In other words, emergency vehicle drivers have a responsibility. Yes, they need to get to and from accident and emergency scenes rapidly. At the same time, they must do what is best for all parties involved.
What Should Drivers Do After Being Hit by an Emergency Vehicle?
You are driving down the street and you hear the telltale signs of a fire truck. Though you move to the side of the road, the truck sideswipes your car in passing. You should treat this experience just as you would under if you had been in a crash with any other type of vehicle.
First, pull off to a safe place if you can. Next, assess if you have any injuries. If you do, make sure not to move around too much. Call 911 or have someone else call and let the 911 dispatcher know about any potential medical needs you or others have.
While waiting for police and ambulance to arrive, try to document the scene with pictures or video. The fire truck may not have realized that it sideswiped your vehicle or may not have stopped regardless. Do not allow that to stop you from collecting evidence. Be sure to get as many images from different angles as you can. Your pictures could be valuable in case anyone questions your story. You may also want to ask eyewitnesses for their names and numbers.
When the police arrive, tell them what happened as plainly and honestly as you can. If medical personnel arrive, allow them to do their jobs and examine you. If they do not, make sure to be seen by a doctor within a day or so. That way, you can take care of any injuries. Getting injuries diagnosed and treated right away will help you create a stronger case against the driver of the fire truck.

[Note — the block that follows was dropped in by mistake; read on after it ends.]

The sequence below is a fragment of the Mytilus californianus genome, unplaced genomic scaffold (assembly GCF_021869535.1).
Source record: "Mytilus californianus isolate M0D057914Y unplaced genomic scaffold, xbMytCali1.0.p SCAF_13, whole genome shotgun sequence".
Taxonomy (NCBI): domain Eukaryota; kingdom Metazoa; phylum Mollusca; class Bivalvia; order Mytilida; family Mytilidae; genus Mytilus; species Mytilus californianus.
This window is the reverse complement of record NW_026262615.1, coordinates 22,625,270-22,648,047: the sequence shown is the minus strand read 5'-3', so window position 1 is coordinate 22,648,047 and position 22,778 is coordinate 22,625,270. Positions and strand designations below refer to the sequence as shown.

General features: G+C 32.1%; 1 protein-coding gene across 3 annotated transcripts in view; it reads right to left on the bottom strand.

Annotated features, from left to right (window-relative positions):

Remember to call your insurance company. You may be able to recover some compensation through your personal injury protection (PIP) insurance. PIP is not mandatory in Illinois, so you might not have the necessary PIP to help offset lost wages or the cost of out-of-pocket medical bills.
At what point should you get in touch with a car accident lawyer? The sooner the better, if that is the route you decide to take. To make a case against the driver of an emergency vehicle, you may have to file a raft of confusing paperwork. You may also have to deal with a variety of time limitations. The last thing you want is to miss an important deadline because you were unaware of tight deadlines. Consequently, contacting an attorney in the state where your emergency vehicle accident quickly took place makes sense.
Is There a Way to Avoid Crashes with Emergency Vehicles?
Accidents can and do happen every day, sometimes with emergency vehicles. The best way to avoid one is to make sure that you slow down, move out of the way, and pay attention when you hear an emergency vehicle near you. Putting on your four-way blinkers can be a good way to protect yourself, too.
Edwardsville Car Wreck Lawyers at The Cates Law Firm, LLC Help Lessen the Stress and Confusion for Drivers Hurt in Crashes with Emergency Vehicles
Did a crash with an emergency vehicle cause you or a loved one serious injury? Give our Edwardsville car wreck lawyers at The Cates Law Firm, LLC a call. Call us today at (618) 277-3644 or fill out our contact form. From our offices in Swansea, Illinois we serve residents of Randolph County, Carbondale, Chester, Monroe County, Waterloo, St. Clair County, St. Louis, Madison County, Granite City, East St. Louis, Belleville, and Edwardsville,